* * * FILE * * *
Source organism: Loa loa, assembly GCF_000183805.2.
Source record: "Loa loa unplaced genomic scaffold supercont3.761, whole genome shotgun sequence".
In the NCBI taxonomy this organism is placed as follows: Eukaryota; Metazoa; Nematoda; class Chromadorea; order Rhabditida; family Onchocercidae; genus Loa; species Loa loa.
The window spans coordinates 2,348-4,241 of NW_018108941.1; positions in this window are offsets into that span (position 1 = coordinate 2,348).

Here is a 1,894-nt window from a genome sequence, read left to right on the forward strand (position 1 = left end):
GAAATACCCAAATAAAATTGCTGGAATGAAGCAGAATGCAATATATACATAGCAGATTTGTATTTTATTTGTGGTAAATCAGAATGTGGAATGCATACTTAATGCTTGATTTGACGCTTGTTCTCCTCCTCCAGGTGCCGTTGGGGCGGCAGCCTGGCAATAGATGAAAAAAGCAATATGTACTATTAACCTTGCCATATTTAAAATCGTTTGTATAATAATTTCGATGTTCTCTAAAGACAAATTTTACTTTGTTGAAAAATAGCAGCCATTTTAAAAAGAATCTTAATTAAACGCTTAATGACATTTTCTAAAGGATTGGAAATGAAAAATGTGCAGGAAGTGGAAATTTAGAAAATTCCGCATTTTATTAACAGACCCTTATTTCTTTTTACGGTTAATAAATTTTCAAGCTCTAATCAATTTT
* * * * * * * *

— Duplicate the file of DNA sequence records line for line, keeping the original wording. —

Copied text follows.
Source organism: Loa loa, assembly GCF_000183805.2.
Source record: "Loa loa unplaced genomic scaffold supercont3.761, whole genome shotgun sequence".
In the NCBI taxonomy this organism is placed as follows: Eukaryota; Metazoa; Nematoda; class Chromadorea; order Rhabditida; family Onchocercidae; genus Loa; species Loa loa.
The window spans coordinates 2,348-4,241 of NW_018108941.1; positions in this window are offsets into that span (position 1 = coordinate 2,348).

Here is a 1,894-nt window from a genome sequence, read left to right on the forward strand (position 1 = left end):
GAAATACCCAAATAAAATTGCTGGAATGAAGCAGAATGCAATATATACATAGCAGATTTGTATTTTATTTGTGGTAAATCAGAATGTGGAATGCATACTTAATGCTTGATTTGACGCTTGTTCTCCTCCTCCAGGTGCCGTTGGGGCGGCAGCCTGGCAATAGATGAAAAAAGCAATATGTACTATTAACCTTGCCATATTTAAAATCGTTTGTATAATAATTTCGATGTTCTCTAAAGACAAATTTTACTTTGTTGAAAAATAGCAGCCATTTTAAAAAGAATCTTAATTAAACGCTTAATGACATTTTCTAAAGGATTGGAAATGAAAAATGTGCAGGAAGTGGAAATTTAGAAAATTCCGCATTTTATTAACAGACCCTTATTTCTTTTTACGGTTAATAAATTTTCAAGCTCTAATCAATTTT